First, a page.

LONDON (Reuters) – Buyout firms Graphite Capital and AAC Capital have kicked off the sales of two automotive products companies, hoping to capitalise on rivals’ appetite for second-hand deals, sources familiar with the processes said.
Graphite is hoping tyre wholesaler and retailer Micheldever Tyre Services will fetch around 200 million pounds ($300 million), while AAC would like to get 120 million to 130 million pounds for car body filler company U-Pol, sources said.
KPMG has been drafted in to sell both companies, which are expected to see interest from mid-market private equity funds and increasingly active Canadian pension funds.
Graphite, AAC and KPMG declined to comment.
Teachers’ Private Capital, the private equity arm of Ontario Teachers’ Pension Plan, is among the parties considering a bid for Micheldever, sources familiar with the situation said.
The pension fund hit the headlines in March by agreeing to buy British lottery operator Camelot, fending off a bid from buyout house CVC. In January, the private equity arm acquired special schools operator Acorn Care and Education Limited.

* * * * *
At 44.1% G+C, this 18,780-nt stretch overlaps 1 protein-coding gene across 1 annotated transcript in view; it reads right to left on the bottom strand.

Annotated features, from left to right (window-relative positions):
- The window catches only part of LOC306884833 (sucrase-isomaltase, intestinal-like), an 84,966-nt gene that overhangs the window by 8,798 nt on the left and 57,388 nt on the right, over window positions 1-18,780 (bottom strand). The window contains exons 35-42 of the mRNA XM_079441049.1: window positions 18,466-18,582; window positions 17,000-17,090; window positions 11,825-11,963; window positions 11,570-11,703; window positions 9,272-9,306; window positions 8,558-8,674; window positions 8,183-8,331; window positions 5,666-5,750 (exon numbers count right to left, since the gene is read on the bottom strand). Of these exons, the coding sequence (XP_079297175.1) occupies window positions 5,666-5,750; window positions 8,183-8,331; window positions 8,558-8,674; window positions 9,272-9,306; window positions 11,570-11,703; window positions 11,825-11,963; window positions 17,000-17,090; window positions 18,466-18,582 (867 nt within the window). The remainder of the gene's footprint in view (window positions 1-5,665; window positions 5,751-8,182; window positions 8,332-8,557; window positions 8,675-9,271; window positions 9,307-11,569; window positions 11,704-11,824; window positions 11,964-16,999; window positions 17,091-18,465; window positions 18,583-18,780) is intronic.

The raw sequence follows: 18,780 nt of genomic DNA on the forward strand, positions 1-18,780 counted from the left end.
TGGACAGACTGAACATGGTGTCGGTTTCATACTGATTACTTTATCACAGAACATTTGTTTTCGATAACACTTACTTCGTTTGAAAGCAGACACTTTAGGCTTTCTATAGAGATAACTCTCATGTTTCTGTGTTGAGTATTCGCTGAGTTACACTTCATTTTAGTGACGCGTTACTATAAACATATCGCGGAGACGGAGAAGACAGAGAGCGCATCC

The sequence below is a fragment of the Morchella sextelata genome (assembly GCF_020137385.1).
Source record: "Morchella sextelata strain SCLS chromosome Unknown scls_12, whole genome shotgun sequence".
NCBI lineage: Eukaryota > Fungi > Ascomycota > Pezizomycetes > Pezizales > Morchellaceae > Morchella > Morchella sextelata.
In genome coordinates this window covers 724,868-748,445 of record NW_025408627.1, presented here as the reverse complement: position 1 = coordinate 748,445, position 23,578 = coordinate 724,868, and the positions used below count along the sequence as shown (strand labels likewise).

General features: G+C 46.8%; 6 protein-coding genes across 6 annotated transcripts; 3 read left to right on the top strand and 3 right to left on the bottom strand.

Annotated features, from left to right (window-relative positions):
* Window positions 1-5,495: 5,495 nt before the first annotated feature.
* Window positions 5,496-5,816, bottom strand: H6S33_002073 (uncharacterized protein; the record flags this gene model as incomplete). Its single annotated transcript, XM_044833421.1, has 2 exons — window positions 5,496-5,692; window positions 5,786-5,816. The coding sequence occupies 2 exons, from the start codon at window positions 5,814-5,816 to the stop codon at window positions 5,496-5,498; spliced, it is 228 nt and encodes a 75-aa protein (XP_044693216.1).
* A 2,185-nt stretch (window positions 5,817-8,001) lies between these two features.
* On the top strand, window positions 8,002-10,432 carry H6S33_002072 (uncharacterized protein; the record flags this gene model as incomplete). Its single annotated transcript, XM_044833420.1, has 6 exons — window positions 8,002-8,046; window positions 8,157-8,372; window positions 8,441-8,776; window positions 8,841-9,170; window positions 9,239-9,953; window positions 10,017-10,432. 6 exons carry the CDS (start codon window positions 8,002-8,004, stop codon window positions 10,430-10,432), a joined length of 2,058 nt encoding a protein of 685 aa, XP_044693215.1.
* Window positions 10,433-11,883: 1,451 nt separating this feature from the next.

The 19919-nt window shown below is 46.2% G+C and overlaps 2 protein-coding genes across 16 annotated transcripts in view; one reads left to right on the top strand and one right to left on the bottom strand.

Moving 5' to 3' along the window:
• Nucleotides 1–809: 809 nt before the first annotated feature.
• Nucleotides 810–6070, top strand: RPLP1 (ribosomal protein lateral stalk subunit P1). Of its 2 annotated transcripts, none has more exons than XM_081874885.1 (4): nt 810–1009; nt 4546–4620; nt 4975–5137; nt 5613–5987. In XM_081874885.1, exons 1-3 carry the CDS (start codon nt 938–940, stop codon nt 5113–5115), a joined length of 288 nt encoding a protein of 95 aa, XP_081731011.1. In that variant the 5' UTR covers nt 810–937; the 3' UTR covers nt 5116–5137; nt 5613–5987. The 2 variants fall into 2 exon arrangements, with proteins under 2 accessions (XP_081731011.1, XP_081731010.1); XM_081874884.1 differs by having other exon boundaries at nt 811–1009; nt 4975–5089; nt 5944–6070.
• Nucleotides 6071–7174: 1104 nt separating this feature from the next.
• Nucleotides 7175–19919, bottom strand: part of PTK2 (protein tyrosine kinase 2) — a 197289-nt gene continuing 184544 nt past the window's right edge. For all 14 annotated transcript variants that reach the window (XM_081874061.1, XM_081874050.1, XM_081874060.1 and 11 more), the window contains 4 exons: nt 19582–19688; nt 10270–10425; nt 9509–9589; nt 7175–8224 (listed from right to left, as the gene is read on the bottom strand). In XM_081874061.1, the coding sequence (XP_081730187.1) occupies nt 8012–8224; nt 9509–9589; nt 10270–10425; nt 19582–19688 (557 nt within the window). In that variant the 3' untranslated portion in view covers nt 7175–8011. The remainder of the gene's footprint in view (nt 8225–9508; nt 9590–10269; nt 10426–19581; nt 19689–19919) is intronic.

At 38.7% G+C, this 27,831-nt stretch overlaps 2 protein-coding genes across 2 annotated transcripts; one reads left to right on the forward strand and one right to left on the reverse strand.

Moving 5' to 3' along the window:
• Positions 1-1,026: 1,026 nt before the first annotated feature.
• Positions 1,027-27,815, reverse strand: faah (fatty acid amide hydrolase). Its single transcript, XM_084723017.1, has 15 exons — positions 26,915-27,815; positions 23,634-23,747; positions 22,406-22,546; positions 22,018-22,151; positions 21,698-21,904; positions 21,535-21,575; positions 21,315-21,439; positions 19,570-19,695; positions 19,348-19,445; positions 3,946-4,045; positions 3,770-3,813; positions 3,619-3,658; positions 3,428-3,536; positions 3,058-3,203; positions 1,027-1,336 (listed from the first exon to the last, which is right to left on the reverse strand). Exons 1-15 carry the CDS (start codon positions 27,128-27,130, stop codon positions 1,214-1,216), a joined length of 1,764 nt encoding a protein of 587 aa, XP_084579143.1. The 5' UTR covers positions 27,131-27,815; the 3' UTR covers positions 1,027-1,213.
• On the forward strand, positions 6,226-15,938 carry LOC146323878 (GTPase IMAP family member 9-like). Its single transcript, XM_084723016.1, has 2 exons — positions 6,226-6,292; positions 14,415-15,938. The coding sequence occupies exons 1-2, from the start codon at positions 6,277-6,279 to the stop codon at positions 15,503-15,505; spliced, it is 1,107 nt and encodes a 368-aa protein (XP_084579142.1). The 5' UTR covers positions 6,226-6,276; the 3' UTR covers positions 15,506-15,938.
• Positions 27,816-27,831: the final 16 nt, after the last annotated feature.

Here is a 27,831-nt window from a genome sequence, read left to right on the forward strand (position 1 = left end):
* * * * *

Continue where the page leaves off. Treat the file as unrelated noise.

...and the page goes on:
Rival Canadian pension fund OMERS is also eyeing the business, one of the sources said.
Unlike a traditional buyout firm, which is constrained by the size and 10-year lifespan of the typical private equity fund, pension funds can invest from much deeper pools of capital and hold companies for indefinite periods.
Micheldever operates in a fragmented sector, providing scope for consolidation and suiting a deep-pocketed buyer with a long investment period, sources said. But they were sceptical whether Graphite would meet its 200 million pound target.
The business may also appeal to a trade buyer such as Halfords (HFD.L), one of the sources said.
U-Pol is attracting interest from private equity houses, including Graphite, which sold the business in early 2006 to AAC, then ABN AMRO’s private equity business.
The company could also appeal to trade players operating in the paints and chemicals sectors, such as Akzo Nobel (AKZO.AS) and DuPont (DD.N), one of the sources said.
BY Simon Meads
(Editing by Will Waterman) ($1=.6680 Pound)